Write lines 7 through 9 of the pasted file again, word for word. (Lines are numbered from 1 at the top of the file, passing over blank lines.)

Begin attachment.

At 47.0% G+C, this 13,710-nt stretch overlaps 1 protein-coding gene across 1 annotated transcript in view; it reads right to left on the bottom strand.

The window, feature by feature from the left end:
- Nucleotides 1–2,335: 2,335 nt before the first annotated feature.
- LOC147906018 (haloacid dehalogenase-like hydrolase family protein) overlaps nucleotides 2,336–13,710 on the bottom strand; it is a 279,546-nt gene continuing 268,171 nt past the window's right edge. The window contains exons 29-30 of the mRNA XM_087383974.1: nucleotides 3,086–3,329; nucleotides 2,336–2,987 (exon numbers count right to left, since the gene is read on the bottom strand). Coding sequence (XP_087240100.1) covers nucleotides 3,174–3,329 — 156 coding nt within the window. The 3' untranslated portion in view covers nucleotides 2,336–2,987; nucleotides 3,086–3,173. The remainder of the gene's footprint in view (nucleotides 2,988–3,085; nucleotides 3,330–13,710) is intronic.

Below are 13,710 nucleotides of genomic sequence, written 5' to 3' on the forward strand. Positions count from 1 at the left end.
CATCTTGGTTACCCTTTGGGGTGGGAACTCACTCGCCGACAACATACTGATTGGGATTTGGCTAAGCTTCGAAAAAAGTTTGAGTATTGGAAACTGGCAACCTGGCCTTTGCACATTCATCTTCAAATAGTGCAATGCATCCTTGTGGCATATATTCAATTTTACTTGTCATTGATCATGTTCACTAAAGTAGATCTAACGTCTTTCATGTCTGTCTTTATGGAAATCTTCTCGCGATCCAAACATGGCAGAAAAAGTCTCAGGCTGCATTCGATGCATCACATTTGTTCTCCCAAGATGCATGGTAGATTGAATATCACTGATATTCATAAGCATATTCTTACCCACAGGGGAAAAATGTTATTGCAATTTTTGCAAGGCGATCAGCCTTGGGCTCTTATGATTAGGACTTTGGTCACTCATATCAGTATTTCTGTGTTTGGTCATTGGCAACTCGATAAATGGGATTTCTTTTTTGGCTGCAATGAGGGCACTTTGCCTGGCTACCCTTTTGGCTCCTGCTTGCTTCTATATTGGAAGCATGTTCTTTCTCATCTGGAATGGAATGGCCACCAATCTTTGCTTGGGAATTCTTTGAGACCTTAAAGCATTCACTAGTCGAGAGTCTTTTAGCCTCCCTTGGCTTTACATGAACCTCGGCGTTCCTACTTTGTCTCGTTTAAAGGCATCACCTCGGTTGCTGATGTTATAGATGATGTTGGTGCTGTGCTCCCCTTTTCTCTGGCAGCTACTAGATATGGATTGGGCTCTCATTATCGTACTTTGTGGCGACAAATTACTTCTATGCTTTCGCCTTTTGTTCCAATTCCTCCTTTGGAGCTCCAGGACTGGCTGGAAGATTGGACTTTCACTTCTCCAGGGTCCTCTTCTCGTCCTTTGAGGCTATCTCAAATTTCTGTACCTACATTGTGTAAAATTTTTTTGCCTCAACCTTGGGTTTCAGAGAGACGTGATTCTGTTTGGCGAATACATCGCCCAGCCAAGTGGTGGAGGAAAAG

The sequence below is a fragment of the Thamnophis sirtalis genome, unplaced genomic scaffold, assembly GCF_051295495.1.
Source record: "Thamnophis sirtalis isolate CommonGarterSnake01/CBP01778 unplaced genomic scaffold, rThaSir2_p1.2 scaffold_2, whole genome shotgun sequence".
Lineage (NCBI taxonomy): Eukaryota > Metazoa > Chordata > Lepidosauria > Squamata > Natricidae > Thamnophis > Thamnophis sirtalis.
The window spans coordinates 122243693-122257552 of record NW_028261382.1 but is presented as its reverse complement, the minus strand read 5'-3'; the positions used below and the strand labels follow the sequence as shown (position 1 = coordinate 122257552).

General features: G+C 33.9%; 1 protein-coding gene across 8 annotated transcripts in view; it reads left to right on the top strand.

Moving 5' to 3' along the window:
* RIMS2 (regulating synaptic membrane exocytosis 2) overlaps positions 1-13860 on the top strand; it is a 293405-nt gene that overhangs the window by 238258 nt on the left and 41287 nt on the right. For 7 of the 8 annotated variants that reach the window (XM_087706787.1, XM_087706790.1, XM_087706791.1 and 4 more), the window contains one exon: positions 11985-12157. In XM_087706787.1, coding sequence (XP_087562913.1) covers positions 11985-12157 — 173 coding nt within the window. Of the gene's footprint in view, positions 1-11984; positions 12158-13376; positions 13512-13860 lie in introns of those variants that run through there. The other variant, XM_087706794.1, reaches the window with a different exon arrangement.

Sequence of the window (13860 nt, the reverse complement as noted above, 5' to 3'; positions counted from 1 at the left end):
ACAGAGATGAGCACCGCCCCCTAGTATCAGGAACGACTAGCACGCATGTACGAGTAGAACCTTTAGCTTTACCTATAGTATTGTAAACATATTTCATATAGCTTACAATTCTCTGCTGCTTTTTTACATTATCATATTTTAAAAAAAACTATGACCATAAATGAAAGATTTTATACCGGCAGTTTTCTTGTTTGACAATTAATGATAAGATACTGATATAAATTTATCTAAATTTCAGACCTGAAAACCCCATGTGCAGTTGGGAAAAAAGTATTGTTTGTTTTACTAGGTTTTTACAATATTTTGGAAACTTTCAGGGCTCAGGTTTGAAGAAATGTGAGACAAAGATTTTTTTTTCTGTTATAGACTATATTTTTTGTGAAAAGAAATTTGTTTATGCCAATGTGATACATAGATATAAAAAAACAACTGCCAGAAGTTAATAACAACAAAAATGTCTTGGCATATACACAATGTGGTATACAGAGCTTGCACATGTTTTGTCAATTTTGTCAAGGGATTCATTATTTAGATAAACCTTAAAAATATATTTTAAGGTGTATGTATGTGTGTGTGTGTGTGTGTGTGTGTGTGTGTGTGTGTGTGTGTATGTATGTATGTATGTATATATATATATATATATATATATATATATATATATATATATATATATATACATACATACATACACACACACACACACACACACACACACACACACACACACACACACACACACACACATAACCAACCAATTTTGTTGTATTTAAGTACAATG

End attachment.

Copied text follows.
The sequence below is a fragment of the Thamnophis sirtalis genome, unplaced genomic scaffold, assembly GCF_051295495.1.
Source record: "Thamnophis sirtalis isolate CommonGarterSnake01/CBP01778 unplaced genomic scaffold, rThaSir2_p1.2 scaffold_2, whole genome shotgun sequence".
Lineage (NCBI taxonomy): Eukaryota > Metazoa > Chordata > Lepidosauria > Squamata > Natricidae > Thamnophis > Thamnophis sirtalis.